CLEF 2010 Keynote 1

I am at the CLEF conference this week. Here are my raw, unedited notes from the first keynote, IR Between Science and Engineering, and the Role of Experimentation, by Norbert Fuhr.

1. Weaknesses of current IR evaluation

  • Finding of Armstrong et al., CIKM 2009
    • Over 90% of the papers that claim improvements exist only due to poor baselines, but do not beat the best TREC results
    • Improvements don’t add up
    • Need for standardized benchmarks => registry of runs under standardized conditions
  • Measures vs. User standpoints
    • MAP is a system-oriented measure
    • More focus on user-oriented measures
      • Specify user standpoints/tasks
      • Use corresponding measure
    • More focus on high-precision vs. high-recall methods
  • Significant vs. Substantial
    • Significance tests
      • Appropriate: Wilcoxon test, T-test, Randomization test
      • It only tells that there is a difference
    • Sparck Jones, 1974. “performance differences…
      • <5% must be disregarded
      • 5-10% as noticeable
      • >10% as material”
    • Do users care?
      • Users are able to compensate for differences in retrieval quality
      • But they notice quality differences
      • Effect of retrieval quality on user’ task success rate unclear
      • Only weak correlation between retrieval quality and user satisfaction


2. The discovery of context

  • “The Cranfield Cave” (J√§rvelin, 2009)
  • Studies on end-user behaviour
    • Searchers use unorthodox queries and sessions (very short queries, combinations thereof)
    • Searchers seek to optimize entire information seeking process
      • single shot vs. process
      • rationalism vs. incrementalism
    • IRS must support the whole process, focus on single queries is not helpful!
  • Session support of open source IRS (Van der Bouwheide, IRF Symposium 2010)
    • Most important features for patent search are not supported
  • Experimental study: effect of support (Kriewel and Fuhr, ECIR 2010 best student paper)
  • Saracevic’s levels of evaluation context
    • Content – Processing – Engineering – Interface – Individual – Institutional – Social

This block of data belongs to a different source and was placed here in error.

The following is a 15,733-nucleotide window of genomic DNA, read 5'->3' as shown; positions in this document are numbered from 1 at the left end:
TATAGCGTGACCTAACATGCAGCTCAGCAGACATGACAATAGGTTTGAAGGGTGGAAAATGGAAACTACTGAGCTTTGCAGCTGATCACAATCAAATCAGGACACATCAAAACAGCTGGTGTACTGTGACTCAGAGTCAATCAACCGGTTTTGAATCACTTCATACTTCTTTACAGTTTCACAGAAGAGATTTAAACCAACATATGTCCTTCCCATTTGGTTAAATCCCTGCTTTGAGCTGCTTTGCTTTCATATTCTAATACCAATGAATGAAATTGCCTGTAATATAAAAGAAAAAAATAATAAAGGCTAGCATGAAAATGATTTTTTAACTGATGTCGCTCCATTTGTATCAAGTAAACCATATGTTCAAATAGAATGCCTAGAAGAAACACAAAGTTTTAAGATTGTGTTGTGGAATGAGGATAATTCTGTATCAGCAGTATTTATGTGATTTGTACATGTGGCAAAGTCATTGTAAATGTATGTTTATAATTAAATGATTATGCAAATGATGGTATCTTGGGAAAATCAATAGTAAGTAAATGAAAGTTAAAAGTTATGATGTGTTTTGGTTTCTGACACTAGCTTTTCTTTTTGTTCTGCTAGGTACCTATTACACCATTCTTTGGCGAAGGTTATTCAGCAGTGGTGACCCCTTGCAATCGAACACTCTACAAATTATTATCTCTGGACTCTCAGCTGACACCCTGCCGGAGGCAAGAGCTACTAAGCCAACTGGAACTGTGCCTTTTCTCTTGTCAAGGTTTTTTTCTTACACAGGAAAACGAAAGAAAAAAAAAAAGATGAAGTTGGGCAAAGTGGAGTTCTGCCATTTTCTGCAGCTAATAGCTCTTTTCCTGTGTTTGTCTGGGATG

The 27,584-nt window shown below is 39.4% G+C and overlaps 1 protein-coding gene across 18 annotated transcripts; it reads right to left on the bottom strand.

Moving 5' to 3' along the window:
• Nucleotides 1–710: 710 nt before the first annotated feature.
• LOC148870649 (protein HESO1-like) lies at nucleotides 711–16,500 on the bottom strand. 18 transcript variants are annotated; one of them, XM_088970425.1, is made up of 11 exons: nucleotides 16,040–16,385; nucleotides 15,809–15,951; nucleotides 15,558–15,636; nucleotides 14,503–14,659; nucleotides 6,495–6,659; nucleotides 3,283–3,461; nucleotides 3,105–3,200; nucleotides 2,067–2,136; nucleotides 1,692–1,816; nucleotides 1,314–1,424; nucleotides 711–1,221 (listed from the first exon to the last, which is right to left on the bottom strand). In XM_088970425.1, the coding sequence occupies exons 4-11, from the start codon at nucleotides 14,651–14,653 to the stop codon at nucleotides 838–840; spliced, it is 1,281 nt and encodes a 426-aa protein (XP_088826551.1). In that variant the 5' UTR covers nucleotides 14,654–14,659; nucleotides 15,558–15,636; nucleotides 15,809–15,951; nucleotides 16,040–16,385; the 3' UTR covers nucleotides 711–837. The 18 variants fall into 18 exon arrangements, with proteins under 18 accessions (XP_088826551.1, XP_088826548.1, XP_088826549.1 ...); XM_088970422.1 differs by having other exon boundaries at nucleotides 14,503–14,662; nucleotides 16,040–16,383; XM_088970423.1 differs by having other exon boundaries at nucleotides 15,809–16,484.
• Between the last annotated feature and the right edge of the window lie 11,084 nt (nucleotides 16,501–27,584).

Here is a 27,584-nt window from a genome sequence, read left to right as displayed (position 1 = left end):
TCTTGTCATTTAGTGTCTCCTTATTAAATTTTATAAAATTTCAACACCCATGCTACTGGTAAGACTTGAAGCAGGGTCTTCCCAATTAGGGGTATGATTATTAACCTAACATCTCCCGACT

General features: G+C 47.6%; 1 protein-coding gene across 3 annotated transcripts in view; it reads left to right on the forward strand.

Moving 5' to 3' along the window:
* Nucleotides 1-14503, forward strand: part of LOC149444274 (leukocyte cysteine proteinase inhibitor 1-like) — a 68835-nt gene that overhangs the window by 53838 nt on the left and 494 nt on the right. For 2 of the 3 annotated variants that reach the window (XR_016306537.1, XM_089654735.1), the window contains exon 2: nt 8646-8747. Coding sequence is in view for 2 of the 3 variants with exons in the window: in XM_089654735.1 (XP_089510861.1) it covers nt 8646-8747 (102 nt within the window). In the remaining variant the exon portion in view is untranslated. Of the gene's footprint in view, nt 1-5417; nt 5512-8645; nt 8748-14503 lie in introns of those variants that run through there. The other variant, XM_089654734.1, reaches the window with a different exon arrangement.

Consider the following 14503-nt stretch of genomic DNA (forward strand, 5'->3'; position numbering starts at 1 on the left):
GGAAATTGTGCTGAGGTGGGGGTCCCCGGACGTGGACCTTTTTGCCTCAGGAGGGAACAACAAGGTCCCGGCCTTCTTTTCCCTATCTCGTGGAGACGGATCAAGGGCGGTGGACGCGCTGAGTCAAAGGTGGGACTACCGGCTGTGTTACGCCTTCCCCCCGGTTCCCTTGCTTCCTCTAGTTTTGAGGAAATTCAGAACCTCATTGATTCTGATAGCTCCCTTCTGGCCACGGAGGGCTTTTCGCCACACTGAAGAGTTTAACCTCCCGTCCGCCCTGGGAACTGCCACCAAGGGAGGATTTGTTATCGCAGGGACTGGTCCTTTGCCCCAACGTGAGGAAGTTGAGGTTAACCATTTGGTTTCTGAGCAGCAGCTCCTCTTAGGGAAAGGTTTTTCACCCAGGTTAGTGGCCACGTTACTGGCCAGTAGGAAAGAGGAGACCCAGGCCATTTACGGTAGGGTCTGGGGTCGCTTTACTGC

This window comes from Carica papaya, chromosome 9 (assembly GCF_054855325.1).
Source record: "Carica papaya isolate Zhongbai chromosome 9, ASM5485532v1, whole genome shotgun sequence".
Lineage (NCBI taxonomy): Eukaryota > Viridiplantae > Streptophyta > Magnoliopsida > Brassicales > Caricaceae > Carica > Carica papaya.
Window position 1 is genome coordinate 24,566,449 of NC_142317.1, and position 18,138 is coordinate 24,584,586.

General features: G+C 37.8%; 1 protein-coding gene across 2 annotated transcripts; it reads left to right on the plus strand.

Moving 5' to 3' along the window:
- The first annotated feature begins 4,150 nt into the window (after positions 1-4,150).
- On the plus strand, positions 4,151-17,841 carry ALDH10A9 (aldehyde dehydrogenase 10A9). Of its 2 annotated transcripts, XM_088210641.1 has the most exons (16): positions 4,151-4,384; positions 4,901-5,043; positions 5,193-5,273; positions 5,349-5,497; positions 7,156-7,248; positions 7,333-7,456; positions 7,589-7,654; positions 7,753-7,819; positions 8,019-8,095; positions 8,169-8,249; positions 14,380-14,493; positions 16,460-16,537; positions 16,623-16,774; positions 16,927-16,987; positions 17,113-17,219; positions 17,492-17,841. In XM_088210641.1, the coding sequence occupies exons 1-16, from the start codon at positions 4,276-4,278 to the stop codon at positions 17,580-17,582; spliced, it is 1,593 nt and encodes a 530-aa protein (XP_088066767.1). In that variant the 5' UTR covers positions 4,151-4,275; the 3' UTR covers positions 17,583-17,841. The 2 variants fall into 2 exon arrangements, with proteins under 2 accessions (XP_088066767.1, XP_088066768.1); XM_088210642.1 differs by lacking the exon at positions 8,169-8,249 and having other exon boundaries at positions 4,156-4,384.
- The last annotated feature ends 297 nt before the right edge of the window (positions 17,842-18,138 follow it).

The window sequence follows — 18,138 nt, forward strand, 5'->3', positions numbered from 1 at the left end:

• System centered: Context – … – Interface
    • User centered: Interface – … – Social
    • User studies focus on Interface+Individual
    • Mainstream IR focuses on Processing
    • We should focus on all levels


3. Towards a more scientific approach in IR

  • Experimental paradigm
    • Controlled variables: Documents, Topics, Relevance assessments
    • Independent variables: Document/topic representation methods, Matching method, Evaluation procedure
    • Dependent variable: Evaluation results
  • How is IR Quality affected by document and topic characteristics (length, …)?
  • What we have done so far is observations for a few points in an N-dimensional space of IR experimentation
  • In Computer Science Science Truly Scientific? (Gonzalo Genova, CACM 7/2010)
    • Empirical approaches in Science:
      • Verificationism: Optimistic approach – induction is possible. But: Russel’s “inductive turkey”
      • Falsificationism: Pessimistic approach (Popper) – conjecture can only be falsified
  • Purely empirical approaches will not lead to scientific progress
  • Need to develop theroetic models
  • Science: Why? vs. Engineering: How?
  • Science: Explanatory power vs. Engineering: Good results (on some collections)
  • Science: Basis for broad variety of approaches vs. Engineering: Potential for some further improvements (in limited settings)
  • Science: Long-standing vs. Engineering: Short-living
  • Goals of a scientific approach
    • Better understanding
      • Verifiably theories we have so far
        • Probability Ranking Principle
        • Relevance-oriented probabilistic models
        • Language Models
        • Term-weighting axioms
    • Better understanding
      • Independence assumption (in Binary Independence Retrieval): terms are distributed independently in the relevant and in the irrelevant documents => Did anyone ever check this?
    • Better prediction
      • Define parameter set for describing test collections (documents, topics)
      • Characterize existing test collections
      • Regard subcollections
      • Design new collections
      • Analyze
      • Repeat the cycle
    • How to define the boundaries of current knowledge?
    • Broaden view
      • IR in context


Conclusions

  • IR is still in its scientific adolescence
  • Engineering approaches are fine for tuning specific applications (e.g., Web search), but…
  • For the broad range of IR applications, only more scientific approaches will be helpful


Q&A:

  • Q: What should we do? Where should we look for theories?
    • A: More thorough analysis; to what extent results are affected by certain parameters?
    • Stop accepting papers with pseudo improvements
    • We are too focused on improvements in MAP; we should give more credits to scientific findings
  • Q: One requirement of experimental science is the repeatability of the experiment. What is going to happen if we bring in the user into the loop (i.e., bringing in context)?
    • A: This is the same for example in pschyhology, and it’s not a problem there…
  • Q: Role of evaluation campaigns…
    • A: Conferences should not accept papers with low baselines

 

Leave a Comment